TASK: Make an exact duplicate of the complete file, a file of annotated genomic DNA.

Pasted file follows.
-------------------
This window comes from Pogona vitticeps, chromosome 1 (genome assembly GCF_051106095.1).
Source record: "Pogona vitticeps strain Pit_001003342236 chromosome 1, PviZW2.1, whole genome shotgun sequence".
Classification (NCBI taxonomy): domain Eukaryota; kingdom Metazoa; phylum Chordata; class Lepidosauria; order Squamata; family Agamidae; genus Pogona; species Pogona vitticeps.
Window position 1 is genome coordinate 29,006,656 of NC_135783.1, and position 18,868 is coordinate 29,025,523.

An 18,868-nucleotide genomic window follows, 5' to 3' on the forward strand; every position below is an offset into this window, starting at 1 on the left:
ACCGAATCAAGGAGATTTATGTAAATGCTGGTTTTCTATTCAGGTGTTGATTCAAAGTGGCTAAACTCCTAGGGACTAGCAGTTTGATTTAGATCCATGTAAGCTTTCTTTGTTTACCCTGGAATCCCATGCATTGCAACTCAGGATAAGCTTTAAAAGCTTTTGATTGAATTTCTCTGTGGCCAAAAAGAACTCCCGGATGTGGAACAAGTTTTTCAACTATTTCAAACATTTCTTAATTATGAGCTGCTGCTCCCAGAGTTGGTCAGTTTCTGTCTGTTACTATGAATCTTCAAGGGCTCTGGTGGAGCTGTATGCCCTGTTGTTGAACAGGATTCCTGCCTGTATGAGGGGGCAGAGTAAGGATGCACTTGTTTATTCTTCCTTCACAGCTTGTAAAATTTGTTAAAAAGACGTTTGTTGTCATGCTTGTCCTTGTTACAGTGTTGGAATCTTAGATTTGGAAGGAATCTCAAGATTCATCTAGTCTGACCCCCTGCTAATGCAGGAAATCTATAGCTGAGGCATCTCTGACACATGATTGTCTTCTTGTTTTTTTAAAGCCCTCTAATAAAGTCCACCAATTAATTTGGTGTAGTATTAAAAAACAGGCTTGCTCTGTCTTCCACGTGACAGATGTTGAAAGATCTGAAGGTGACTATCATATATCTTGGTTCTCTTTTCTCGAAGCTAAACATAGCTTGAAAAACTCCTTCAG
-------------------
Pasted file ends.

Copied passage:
This window comes from Pogona vitticeps, chromosome 1 (genome assembly GCF_051106095.1).
Source record: "Pogona vitticeps strain Pit_001003342236 chromosome 1, PviZW2.1, whole genome shotgun sequence".
Classification (NCBI taxonomy): domain Eukaryota; kingdom Metazoa; phylum Chordata; class Lepidosauria; order Squamata; family Agamidae; genus Pogona; species Pogona vitticeps.
Window position 1 is genome coordinate 29,006,656 of NC_135783.1, and position 18,868 is coordinate 29,025,523.

An 18,868-nucleotide genomic window follows, 5' to 3' on the forward strand; every position below is an offset into this window, starting at 1 on the left:
ACCGAATCAAGGAGATTTATGTAAATGCTGGTTTTCTATTCAGGTGTTGATTCAAAGTGGCTAAACTCCTAGGGACTAGCAGTTTGATTTAGATCCATGTAAGCTTTCTTTGTTTACCCTGGAATCCCATGCATTGCAACTCAGGATAAGCTTTAAAAGCTTTTGATTGAATTTCTCTGTGGCCAAAAAGAACTCCCGGATGTGGAACAAGTTTTTCAACTATTTCAAACATTTCTTAATTATGAGCTGCTGCTCCCAGAGTTGGTCAGTTTCTGTCTGTTACTATGAATCTTCAAGGGCTCTGGTGGAGCTGTATGCCCTGTTGTTGAACAGGATTCCTGCCTGTATGAGGGGGCAGAGTAAGGATGCACTTGTTTATTCTTCCTTCACAGCTTGTAAAATTTGTTAAAAAGACGTTTGTTGTCATGCTTGTCCTTGTTACAGTGTTGGAATCTTAGATTTGGAAGGAATCTCAAGATTCATCTAGTCTGACCCCCTGCTAATGCAGGAAATCTATAGCTGAGGCATCTCTGACACATGATTGTCTTCTTGTTTTTTTAAAGCCCTCTAATAAAGTCCACCAATTAATTTGGTGTAGTATTAAAAAACAGGCTTGCTCTGTCTTCCACGTGACAGATGTTGAAAGATCTGAAGGTGACTATCATATATCTTGGTTCTCTTTTCTCGAAGCTAAACATAGCTTGAAAAACTCCTTCAG